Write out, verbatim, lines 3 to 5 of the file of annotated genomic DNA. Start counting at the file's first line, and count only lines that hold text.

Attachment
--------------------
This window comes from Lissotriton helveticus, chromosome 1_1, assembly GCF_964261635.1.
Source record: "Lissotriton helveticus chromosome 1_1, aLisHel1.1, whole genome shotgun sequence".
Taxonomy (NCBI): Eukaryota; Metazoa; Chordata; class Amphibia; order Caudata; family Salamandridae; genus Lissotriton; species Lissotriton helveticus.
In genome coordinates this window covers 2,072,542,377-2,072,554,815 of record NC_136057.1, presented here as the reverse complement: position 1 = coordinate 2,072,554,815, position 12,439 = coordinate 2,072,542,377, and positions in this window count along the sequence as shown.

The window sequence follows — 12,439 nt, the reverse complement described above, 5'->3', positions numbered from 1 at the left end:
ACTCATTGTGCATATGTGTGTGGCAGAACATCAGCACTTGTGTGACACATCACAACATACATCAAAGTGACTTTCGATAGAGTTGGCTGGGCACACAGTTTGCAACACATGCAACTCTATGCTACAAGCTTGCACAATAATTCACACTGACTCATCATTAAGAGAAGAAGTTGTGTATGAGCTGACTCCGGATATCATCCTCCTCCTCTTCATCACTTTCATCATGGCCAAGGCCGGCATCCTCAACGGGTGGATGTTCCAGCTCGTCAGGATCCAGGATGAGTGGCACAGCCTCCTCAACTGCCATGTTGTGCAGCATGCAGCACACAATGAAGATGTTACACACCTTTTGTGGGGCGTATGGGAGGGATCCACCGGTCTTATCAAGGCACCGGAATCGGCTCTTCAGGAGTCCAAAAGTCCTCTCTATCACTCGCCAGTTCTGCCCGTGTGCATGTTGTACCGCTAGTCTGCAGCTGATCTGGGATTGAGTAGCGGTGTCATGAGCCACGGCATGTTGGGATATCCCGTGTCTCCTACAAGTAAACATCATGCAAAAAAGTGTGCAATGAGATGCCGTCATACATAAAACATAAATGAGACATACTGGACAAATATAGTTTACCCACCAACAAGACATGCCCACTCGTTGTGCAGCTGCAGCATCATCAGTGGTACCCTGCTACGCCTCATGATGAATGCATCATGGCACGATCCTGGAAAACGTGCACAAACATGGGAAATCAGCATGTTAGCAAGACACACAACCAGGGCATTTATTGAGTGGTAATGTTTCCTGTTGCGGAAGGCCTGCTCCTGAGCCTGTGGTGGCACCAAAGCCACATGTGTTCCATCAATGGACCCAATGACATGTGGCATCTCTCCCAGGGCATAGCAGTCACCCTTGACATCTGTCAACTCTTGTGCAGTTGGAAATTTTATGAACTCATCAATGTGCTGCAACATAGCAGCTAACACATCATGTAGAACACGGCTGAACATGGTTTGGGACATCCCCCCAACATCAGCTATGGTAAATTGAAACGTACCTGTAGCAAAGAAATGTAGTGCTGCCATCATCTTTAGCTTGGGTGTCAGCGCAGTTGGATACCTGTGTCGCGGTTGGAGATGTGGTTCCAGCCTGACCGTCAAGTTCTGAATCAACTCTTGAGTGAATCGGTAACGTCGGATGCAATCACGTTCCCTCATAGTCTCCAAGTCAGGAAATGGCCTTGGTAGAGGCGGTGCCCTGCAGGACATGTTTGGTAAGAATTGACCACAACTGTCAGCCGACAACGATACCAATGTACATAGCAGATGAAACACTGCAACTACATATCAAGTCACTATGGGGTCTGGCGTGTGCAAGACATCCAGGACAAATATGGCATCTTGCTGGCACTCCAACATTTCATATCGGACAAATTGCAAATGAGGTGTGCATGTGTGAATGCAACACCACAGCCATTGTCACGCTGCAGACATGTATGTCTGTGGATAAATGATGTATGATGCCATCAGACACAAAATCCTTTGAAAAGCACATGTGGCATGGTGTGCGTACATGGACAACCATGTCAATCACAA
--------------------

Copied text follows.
Taxonomy (NCBI): Eukaryota; Metazoa; Chordata; class Amphibia; order Caudata; family Salamandridae; genus Lissotriton; species Lissotriton helveticus.
In genome coordinates this window covers 2,072,542,377-2,072,554,815 of record NC_136057.1, presented here as the reverse complement: position 1 = coordinate 2,072,554,815, position 12,439 = coordinate 2,072,542,377, and positions in this window count along the sequence as shown.

The window sequence follows — 12,439 nt, the reverse complement described above, 5'->3', positions numbered from 1 at the left end: